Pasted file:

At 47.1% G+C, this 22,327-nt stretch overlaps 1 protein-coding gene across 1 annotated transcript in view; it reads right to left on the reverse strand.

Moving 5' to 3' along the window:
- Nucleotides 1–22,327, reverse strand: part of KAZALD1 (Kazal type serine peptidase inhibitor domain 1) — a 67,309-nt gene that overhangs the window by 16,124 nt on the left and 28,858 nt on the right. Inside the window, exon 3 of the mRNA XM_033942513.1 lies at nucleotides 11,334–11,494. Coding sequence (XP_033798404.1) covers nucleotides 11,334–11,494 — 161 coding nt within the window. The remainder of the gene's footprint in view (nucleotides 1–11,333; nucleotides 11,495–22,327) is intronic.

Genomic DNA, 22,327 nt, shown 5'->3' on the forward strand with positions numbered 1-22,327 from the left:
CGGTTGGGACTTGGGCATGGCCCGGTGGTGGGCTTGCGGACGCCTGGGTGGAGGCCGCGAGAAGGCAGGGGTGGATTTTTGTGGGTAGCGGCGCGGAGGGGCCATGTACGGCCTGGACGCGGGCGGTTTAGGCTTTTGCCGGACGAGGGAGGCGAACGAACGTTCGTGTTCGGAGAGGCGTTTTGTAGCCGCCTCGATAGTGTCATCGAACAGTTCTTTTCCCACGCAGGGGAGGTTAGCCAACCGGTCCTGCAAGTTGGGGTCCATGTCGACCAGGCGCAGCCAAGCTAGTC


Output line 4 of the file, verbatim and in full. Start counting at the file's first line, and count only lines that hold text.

Genomic DNA, 22,327 nt, shown 5'->3' on the forward strand with positions numbered 1-22,327 from the left: